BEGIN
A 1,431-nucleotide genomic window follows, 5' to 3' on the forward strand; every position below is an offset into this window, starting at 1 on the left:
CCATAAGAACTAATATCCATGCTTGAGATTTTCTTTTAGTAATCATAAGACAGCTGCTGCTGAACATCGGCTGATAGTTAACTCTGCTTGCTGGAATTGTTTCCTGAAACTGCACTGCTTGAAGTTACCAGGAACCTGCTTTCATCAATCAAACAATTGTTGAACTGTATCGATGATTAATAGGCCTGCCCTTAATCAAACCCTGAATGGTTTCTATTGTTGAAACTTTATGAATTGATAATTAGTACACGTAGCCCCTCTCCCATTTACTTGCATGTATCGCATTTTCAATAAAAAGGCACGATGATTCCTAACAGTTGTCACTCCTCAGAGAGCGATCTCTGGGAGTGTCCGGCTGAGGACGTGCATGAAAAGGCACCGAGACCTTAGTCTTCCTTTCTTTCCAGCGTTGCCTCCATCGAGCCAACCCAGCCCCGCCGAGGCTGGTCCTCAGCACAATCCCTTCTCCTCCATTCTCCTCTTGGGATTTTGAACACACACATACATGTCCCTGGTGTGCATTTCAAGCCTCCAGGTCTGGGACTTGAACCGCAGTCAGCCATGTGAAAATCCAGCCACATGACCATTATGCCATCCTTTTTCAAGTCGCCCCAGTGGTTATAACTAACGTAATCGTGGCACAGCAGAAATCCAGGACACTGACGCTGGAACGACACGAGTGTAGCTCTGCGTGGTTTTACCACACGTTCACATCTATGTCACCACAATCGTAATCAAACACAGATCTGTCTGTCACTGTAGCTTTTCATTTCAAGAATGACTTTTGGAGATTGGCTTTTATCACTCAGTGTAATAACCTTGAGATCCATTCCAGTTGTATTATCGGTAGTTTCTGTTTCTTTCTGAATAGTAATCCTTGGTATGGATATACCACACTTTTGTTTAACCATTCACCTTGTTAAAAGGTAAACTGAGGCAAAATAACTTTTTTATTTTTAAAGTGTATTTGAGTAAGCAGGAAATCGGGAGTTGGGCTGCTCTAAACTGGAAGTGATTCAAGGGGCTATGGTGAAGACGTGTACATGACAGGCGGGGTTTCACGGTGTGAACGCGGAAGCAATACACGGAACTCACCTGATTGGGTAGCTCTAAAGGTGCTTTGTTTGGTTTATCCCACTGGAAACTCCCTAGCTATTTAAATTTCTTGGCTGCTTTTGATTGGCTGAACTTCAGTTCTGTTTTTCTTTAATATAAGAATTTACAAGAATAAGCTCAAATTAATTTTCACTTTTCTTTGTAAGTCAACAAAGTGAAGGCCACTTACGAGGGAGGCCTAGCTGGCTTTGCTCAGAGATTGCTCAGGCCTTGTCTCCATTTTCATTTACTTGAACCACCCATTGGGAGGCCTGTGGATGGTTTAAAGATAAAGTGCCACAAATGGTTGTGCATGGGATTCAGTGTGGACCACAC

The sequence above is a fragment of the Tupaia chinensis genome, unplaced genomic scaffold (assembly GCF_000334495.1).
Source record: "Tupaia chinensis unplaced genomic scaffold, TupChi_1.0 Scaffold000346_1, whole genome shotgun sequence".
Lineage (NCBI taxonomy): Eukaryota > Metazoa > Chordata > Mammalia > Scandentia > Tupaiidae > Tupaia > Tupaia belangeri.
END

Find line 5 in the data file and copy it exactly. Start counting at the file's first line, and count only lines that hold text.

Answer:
Lineage (NCBI taxonomy): Eukaryota > Metazoa > Chordata > Mammalia > Scandentia > Tupaiidae > Tupaia > Tupaia belangeri.